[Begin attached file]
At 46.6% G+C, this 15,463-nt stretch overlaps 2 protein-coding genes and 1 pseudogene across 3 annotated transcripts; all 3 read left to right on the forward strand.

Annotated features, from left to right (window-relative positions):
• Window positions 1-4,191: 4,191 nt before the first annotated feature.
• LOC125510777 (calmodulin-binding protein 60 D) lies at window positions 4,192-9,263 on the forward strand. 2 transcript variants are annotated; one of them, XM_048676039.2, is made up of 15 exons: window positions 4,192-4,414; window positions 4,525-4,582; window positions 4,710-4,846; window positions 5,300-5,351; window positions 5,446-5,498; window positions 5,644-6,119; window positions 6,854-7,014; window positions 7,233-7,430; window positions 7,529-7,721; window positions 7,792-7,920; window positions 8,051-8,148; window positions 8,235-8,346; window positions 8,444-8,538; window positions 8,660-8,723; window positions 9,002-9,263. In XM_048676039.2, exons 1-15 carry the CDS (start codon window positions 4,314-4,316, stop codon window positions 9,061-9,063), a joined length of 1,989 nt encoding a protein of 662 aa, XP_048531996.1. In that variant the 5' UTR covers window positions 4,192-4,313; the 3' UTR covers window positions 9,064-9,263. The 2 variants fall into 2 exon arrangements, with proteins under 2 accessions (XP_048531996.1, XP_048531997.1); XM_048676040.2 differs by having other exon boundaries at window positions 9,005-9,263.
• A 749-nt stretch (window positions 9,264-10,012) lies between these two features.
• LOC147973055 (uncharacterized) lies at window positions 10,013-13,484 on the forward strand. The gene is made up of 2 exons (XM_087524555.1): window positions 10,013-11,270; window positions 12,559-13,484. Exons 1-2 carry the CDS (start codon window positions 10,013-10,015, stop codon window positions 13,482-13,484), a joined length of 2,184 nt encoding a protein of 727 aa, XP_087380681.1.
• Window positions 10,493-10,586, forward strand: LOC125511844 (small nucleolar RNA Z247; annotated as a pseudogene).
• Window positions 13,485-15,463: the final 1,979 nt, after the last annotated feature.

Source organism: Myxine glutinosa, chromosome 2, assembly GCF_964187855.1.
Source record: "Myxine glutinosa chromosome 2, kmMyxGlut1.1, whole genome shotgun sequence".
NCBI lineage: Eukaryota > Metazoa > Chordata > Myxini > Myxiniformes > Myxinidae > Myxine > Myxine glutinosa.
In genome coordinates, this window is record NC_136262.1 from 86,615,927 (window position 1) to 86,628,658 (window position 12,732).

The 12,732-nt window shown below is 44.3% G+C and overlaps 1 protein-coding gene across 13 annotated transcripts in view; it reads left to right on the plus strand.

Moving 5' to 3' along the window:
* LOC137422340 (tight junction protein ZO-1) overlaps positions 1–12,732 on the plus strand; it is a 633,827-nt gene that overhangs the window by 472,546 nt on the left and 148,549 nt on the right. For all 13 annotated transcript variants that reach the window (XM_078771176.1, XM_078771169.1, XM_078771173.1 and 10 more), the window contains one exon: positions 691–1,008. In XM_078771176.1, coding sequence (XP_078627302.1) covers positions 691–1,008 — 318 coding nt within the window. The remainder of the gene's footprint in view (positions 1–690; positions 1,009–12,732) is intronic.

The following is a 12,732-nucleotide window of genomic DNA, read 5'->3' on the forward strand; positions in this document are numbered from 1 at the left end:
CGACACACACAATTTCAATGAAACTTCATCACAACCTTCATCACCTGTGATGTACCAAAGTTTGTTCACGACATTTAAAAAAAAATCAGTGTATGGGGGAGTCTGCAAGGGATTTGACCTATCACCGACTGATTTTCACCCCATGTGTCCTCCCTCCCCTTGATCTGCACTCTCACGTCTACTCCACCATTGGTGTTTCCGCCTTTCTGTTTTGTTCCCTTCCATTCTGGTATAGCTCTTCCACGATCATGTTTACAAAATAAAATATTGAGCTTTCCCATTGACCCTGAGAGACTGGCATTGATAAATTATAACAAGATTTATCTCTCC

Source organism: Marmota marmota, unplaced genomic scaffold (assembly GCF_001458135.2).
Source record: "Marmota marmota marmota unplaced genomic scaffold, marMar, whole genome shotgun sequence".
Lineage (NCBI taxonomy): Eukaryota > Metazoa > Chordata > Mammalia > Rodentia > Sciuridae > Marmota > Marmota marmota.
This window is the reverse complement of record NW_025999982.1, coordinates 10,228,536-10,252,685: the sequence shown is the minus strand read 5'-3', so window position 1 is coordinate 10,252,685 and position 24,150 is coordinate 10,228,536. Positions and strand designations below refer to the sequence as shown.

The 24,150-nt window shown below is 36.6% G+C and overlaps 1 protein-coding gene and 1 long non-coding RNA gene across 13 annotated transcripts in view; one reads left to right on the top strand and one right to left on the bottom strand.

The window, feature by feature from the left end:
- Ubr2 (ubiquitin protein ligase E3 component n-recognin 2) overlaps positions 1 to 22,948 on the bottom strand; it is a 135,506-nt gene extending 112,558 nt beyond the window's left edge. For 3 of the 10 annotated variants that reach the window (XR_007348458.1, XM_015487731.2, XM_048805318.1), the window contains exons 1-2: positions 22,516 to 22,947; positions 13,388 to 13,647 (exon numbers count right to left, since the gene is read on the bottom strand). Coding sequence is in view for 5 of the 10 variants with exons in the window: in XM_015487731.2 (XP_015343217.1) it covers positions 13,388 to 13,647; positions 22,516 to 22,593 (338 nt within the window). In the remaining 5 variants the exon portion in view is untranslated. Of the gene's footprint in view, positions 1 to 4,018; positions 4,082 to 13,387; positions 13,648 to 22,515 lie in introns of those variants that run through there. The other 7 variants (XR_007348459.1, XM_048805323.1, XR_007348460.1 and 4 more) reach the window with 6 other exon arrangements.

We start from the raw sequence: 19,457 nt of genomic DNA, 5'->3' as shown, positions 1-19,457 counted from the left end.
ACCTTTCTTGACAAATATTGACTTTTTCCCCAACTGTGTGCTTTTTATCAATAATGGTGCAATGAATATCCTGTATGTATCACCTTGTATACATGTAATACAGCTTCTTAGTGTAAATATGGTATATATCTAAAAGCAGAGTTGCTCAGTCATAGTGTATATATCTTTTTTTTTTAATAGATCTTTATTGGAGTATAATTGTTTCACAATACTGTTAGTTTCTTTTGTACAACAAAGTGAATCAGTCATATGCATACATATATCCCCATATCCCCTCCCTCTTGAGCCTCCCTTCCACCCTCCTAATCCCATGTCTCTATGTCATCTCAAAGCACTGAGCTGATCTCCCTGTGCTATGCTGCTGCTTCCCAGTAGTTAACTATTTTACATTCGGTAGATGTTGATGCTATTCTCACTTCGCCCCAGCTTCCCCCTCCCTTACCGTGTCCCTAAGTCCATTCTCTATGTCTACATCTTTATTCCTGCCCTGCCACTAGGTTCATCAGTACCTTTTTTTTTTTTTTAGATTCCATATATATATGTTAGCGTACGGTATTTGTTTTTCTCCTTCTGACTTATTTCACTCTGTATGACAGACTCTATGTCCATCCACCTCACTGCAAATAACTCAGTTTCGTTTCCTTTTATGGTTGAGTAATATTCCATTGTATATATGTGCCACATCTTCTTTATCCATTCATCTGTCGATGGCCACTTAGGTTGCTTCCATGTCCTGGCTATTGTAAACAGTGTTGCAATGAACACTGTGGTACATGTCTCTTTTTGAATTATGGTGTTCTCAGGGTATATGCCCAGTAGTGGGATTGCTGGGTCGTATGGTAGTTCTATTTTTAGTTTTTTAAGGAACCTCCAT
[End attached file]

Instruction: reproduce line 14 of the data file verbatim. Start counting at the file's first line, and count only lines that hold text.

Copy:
Moving 5' to 3' along the window: